Member Blogs > Books Tell You Why

  • Important Collections of the Work of Legendary Photographer Ansel Adams

    Thu, 20 Feb 2020 08:00:00 Permalink
    You’ve heard the adage "a picture’s worth a thousand words." And it’s true. Pictures have power, and since the dawn of photography as we know it, individuals have been using photos to tell stories, influence others, and make a difference. Read More
  • The Essential Amy Tan

    Wed, 19 Feb 2020 08:00:00 Permalink
    Amy Tan is arguably one of the most famous Chinese American writers today. Her novels, short stories, and essays are filled with intimate details about growing up as a first generation American and about what it is like to be both separate and a part of Chinese culture. Her unique yet honest and heartfelt examination of the American experience has led to the majority of her books topping best seller lists. She is often lauded and loved, and her work has been anthologized and studied in numerous text books and classrooms in the decades since her first novel was published Read More
  • Toni Morrison...Children's Book Author?

    Tue, 18 Feb 2020 08:00:00 Permalink
    Toni Morrison is described as an American book editor, college professor, essayist, and novelist. Her first novel was published in 1970. She gained national attention and the National Book Critics Circle Award for the acclaimed Song of Solomon in 1977. She was awarded the Pulitzer Prize in 1987 for Beloved and received worldwide recognition with the Nobel Prize in Literature in 1993. But did you know she's also a children's book author? Read More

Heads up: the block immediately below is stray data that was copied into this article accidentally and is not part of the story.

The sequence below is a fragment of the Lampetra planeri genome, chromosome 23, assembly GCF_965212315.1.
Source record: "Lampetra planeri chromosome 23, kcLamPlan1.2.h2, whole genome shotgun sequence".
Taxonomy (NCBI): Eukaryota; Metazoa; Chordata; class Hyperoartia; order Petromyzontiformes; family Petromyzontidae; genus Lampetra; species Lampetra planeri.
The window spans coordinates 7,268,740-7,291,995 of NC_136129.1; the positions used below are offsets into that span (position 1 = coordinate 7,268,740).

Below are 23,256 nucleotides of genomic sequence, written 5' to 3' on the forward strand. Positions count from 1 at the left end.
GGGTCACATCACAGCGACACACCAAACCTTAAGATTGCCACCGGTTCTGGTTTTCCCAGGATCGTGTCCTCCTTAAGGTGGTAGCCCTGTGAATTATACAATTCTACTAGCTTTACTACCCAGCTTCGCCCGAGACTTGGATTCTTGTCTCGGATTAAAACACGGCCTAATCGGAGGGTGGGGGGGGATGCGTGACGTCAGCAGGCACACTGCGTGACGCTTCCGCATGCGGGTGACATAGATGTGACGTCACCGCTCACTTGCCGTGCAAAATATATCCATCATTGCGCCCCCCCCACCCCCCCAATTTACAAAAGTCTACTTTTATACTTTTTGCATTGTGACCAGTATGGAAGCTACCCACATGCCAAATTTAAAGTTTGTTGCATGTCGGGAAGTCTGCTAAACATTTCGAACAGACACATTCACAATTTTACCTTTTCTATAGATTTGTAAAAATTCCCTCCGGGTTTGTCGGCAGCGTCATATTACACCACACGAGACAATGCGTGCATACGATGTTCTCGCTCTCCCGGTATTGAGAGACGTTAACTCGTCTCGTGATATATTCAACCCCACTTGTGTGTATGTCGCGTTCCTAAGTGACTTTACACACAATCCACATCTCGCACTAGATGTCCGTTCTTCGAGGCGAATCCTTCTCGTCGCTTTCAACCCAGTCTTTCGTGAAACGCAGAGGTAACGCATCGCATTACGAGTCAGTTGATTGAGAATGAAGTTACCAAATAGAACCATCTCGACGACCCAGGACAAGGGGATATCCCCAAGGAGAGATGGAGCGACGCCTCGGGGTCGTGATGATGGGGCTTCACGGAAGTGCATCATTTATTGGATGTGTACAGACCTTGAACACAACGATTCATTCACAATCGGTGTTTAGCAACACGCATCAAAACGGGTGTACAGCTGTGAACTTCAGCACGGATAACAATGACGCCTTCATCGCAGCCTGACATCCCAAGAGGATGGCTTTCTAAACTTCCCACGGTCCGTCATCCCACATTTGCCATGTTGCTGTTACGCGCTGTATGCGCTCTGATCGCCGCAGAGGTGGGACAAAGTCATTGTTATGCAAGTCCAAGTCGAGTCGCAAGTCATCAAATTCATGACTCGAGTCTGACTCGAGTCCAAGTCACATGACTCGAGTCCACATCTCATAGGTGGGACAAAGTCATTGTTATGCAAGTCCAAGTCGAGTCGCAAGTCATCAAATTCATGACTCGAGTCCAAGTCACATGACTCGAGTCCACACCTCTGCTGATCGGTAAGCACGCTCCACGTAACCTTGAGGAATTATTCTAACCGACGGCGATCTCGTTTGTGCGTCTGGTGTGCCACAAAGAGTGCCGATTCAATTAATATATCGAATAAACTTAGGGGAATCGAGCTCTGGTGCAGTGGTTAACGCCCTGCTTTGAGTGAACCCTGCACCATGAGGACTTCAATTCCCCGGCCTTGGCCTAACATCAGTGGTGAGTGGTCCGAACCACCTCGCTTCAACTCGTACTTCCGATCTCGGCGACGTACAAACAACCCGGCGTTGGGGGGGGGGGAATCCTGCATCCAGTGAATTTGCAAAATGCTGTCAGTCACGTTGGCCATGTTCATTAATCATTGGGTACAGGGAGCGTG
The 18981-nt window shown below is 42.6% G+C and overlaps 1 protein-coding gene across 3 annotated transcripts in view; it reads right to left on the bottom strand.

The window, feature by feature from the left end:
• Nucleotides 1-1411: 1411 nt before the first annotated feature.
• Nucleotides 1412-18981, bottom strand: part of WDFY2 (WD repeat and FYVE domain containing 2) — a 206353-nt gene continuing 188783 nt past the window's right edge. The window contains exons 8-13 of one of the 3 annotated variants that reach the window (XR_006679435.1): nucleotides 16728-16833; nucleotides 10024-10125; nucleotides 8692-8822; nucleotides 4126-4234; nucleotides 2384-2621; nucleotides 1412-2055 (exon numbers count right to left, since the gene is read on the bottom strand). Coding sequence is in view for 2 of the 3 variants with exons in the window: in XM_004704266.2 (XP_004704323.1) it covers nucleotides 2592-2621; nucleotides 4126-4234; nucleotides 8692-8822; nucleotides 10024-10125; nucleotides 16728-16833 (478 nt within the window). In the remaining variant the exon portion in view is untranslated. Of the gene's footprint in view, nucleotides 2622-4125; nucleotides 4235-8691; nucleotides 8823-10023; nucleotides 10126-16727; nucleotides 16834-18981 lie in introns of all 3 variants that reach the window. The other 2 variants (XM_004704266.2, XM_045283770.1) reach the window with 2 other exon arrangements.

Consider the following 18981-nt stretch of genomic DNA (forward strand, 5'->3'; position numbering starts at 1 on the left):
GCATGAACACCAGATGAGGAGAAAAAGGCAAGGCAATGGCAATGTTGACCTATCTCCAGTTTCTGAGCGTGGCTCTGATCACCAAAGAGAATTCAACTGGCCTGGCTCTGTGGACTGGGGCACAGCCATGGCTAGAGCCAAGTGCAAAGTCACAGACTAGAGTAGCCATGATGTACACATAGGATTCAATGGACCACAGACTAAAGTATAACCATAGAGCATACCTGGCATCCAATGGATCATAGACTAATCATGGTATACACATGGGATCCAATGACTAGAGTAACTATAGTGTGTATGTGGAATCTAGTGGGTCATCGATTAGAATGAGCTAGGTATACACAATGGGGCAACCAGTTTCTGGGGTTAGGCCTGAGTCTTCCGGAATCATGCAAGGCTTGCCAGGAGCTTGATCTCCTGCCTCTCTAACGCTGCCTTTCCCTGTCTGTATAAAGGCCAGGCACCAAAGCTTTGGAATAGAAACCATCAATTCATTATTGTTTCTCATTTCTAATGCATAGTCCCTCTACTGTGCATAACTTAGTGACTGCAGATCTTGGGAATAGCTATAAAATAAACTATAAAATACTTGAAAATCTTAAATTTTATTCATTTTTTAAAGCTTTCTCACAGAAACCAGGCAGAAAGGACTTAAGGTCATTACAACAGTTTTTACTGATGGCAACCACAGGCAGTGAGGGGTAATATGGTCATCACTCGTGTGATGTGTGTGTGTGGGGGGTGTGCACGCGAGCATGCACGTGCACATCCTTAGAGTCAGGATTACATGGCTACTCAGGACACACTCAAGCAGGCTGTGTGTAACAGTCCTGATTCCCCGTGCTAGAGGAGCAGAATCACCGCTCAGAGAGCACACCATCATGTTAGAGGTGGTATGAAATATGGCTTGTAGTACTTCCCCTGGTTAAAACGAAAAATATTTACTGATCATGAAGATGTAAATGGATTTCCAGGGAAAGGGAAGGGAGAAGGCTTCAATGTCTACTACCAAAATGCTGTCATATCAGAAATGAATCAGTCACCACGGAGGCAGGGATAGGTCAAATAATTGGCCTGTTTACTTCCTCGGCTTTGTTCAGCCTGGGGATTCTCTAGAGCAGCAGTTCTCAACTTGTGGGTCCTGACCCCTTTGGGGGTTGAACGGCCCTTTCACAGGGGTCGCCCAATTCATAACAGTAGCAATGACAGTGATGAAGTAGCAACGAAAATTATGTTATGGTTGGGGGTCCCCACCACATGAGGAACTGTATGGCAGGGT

• Carl Bernstein: Mystery Writer

    Fri, 14 Feb 2020 08:00:00 Permalink
    The Big Sleep (1939). The Maltese Falcon (1929). All the President’s Men (1974). These three books represent some of the best mystery writing produced in the last century. And yet, one of these things is not like the others: where Raymond Chandler and Dashiell Hammett honed and perfected a particular kind of detective novel, Carl Bernstein and Bob Woodward’s account of corruption and fraud within the Nixon administration leverages the conventions of those novels to present us with something all too true. Though All the President’s Men isn't a novel in the strict sense, it often reads like one—a good Read More
  • Is Book Collecting Worth It?

    Thu, 13 Feb 2020 08:00:00 Permalink
    As lovers of rare books and ephemera, it can be difficult to hear someone ask the question, “is book collecting worth it?” Establishing a collection can bring a lifetime of joy, from seeking out new objects at home and abroad to cataloguing those items with care. And if you’re lucky, your collection might just have great significance to others, too. A study conducted by researchers at King’s College London determined that upwards of 30 percent of adults participate in some form of collecting, from books and ephemera to travel souvenirs and memorabilia. Psychologists have long attempted to classify and define Read More